What really triggered the fight last March in that South Dallas parking lot when Andrew Pigg, a black man, and white police officer Gary Blair grappled for pistols and fired the shots that left both men dead? A jury apparently concluded that it was a case of a rogue cop tearing into an innocent citizen for no good reason. But an investigator has turned up so-far undisclosed information that suggests the fight actually was the final, fatal episode in a longstanding feud. The two deaths may have been the tragic result of an old-fashioned lovers* triangle.
Lawyers who won acquittal in December for Charles Tillis, accused of murder because he admitted jumping into the fray between Pigg and Blair, convincingly sold the crazed-cop theory. Blair, they argued, was an officer going bad. Rookies trained under him had noted a vicious streak in written reports filed with their superiors. One testified that Blair seemed to delight in turning civil conversation into bitter confrontation.
The Dallas Police Department, already facing a congressional investigation into repeated allegations of brutality and racism, suffered another blow. Commanding officers knew-or should have known- that Blair was a ticking bomb, Tillis’s attorneys contended. Not only did supervisors do nothing to control the officer, they also tried to cover up the rookies’ reports that ultimately proved so damning.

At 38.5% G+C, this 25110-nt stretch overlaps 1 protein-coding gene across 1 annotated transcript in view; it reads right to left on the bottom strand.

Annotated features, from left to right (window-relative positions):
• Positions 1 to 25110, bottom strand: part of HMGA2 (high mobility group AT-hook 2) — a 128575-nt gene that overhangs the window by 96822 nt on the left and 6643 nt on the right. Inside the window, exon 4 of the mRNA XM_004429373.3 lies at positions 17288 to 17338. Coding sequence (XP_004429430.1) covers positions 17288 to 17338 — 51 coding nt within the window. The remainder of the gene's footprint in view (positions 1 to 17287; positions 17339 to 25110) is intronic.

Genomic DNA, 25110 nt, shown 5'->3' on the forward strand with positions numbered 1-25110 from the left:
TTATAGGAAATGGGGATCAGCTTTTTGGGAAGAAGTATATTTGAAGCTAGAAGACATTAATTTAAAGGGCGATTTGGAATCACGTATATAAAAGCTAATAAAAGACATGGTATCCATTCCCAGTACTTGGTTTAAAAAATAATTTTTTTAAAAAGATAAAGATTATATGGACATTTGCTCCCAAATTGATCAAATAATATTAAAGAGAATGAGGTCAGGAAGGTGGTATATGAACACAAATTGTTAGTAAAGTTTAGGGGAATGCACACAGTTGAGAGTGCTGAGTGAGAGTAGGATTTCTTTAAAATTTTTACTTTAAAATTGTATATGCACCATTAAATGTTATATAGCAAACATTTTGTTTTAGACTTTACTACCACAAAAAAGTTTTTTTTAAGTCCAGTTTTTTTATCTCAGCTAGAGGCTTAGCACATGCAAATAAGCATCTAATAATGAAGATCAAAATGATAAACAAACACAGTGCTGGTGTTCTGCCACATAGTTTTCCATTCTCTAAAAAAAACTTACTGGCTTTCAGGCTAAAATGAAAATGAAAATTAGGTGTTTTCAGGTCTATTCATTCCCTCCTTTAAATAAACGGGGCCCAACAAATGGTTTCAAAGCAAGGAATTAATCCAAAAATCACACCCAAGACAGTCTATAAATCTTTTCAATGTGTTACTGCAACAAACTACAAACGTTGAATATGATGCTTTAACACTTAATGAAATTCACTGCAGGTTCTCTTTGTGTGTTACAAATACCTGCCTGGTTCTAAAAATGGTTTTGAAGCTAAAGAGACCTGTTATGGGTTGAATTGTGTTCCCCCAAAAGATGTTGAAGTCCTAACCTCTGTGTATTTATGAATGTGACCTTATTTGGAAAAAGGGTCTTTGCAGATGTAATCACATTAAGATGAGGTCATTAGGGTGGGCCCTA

No one cares to second-guess defense attorneys who win acquittal for a munier defendant in a difficult and complex trial. But it was a defense investigator who uncovered tacts indicating a connection between Blair and Pigg that was not revealed at the trial: Pigg and Blair had both dated the same young black woman for at least a year before the shooting. According to investigator Marvin Crenshaw, now a candidate for mayor, witnesses recalled seeing the two men and the woman together and claimed that Blair sometimes used his police cruiser to tail Pigg.
In preparing their defense, Roger Joyner and co-counsels Peter Lesser and James Murphy (who represented Tillis without fee) apparently considered | offering a love-triangle argument. They issued a subpoena for the young woman so she would be on hand to testify if needed. And they attempted to disqualify Judge Ron Chapman, who presided at the Tillis trial, basing the motion on their vendetta scenario. The motion claimed that Ron Chapman knew that Pigg and Blair were “involved in a persona] relationship with a woman known personally to each of the individuals who were killed in this incident” and accused the judge of suppressing that evidence.
As it turned out, though, Crenshaw’s witnesses were not called to testify and the possibility of a personal feud between the two dead men was never raised. The senseless shootings seemed to reaffirm the negative impressions of the Dallas Police Department held by many, especially in the minority community. Outside of the defense team, hardly anyone knew that the killings might be explained another way.
“It would make a great TV movie if we had done it that way,” says Lesser, an unsuccessful candidate for district attorney in last year’s Democratic primary. “It would have had everything-sex, violence, an interracial love triangle. But I think the case we presented got at the real truth of what happened. Blair was a bad cop who liked to pick fights with people. This time he picked someone who was stronger than he was, and they both got killed.”